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CHICAGO-The slowing economy, stalled further by the Sept. 11 terrorist attacks on the US, did not change things much for at least two large office space users, attendees at GVA Worldwide’s conference here last week. But those same users say subtle changes already were in the works.

Space planning began two years ago on ABN Amro’s 1.3-million-sf West Loop administrative center, says vice president of corporate real estate Kelly Stradinger. It was modeled after an operations center built in Troy, MI, emphasizing increased use of cubicles rather than private offices, he adds.

“First vice presidents get offices, the other VPs are in cubes,” Stradinger explains. “But these really are nice cubes.”

In the five buildings were ABN Amro currently houses its “back office” operations, the space ratio is a little more than 210 sf per employee, Stradinger reports. At the new complex, being developed by Hines Interests LP, the ratio is a snugger 180 sf per person, he adds.

As for the issue of a private office, Stradinger concedes it was a tough sell in Troy at first. “People have come to accept that,” he says. “With few exceptions, people have embraced the concept.”

Meanwhile, Mayer Brown Platt executive director Stephen Wells says expectations are loftier and more entrenched in the legal profession, where the average ratio in the US is 950 sf per professional. “We still office our professionals in single (10-feet-by-15-feet) offices with a window,” says Wells, meaning an elongated rectangular shape of the floor plate is the preferred model. “We don’t want the elephant. We want the cheetah. We’re looking for a cereal box.”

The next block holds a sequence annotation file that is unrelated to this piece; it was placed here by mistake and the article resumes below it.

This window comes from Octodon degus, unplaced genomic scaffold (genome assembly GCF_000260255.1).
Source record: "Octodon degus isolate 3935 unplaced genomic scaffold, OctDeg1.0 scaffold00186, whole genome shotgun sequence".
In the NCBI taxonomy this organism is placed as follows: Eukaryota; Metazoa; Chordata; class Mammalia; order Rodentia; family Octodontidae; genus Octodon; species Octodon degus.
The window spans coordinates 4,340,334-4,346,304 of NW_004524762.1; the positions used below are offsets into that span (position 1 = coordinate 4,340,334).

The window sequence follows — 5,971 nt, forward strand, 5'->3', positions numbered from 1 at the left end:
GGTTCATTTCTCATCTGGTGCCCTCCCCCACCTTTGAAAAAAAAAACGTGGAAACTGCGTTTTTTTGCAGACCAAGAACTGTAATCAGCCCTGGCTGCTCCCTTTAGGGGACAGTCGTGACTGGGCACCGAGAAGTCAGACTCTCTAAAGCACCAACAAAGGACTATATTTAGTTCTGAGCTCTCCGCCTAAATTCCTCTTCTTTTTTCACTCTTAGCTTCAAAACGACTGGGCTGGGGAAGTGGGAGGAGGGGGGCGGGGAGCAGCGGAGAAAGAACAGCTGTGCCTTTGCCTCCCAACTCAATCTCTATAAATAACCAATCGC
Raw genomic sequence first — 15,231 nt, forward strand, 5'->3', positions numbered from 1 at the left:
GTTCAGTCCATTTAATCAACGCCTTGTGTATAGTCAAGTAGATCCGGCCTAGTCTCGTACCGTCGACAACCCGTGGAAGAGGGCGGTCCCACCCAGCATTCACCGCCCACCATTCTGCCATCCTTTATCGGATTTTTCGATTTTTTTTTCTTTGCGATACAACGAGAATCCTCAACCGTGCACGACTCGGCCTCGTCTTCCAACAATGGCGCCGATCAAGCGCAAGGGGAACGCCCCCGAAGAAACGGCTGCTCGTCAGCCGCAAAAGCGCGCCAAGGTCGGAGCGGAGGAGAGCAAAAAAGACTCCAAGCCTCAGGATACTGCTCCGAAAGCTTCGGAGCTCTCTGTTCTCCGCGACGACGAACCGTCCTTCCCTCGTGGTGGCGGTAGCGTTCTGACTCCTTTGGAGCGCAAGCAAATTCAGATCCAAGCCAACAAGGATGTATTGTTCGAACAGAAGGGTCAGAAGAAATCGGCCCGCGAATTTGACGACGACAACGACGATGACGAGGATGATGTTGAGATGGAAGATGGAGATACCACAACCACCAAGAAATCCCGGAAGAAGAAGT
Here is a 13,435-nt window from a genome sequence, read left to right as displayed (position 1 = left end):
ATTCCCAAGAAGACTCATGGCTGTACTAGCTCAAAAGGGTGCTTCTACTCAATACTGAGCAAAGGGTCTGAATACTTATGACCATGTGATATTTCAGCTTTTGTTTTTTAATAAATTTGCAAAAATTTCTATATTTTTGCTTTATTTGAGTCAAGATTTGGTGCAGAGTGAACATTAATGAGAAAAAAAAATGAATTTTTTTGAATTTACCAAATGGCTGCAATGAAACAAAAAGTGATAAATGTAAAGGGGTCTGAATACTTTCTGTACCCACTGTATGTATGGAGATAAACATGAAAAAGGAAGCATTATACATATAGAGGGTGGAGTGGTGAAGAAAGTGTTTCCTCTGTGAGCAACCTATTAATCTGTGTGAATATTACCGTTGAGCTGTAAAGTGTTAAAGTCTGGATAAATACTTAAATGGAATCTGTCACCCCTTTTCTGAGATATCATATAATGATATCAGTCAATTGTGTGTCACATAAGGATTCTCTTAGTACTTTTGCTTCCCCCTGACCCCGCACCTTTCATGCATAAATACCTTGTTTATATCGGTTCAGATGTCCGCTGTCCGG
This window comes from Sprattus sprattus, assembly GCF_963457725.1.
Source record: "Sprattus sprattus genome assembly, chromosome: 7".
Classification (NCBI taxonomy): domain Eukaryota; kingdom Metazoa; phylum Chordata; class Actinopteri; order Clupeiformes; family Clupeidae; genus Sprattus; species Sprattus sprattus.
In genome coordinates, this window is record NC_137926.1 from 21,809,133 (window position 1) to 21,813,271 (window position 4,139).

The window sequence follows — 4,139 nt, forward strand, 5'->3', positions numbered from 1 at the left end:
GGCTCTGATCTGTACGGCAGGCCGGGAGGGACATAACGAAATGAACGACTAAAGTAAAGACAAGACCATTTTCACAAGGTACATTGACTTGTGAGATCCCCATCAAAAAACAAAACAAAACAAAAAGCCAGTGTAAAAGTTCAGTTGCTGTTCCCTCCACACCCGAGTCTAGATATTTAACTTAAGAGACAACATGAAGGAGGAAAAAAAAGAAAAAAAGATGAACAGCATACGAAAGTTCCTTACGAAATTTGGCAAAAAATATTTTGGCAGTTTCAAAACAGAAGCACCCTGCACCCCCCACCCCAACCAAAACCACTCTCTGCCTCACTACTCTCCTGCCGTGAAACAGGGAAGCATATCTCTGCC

Technology is playing a larger role for both space users. Stradinger’s new building, scheduled for completion in 2003, is employing risers to run cables under the floor. A law firm, Wells says, must be able to have word processing equipment whirring “24 hours a day, seven days a week, 365 days a year.”

One difference, though, is that Wells and his counterparts generally accept the fact they are going to pay market rates for functional space that also projects an image. “Your clients have to be comfortable in our space,” says Wells, whose firm has 1,000 attorneys based at 190 S. LaSalle St. “The lawyers we need to attract and retain to do your legal work also need to be comfortable in the space…We want the space to look good, we want the space to be functional. We’re not looking for the last nickel out of your space.”

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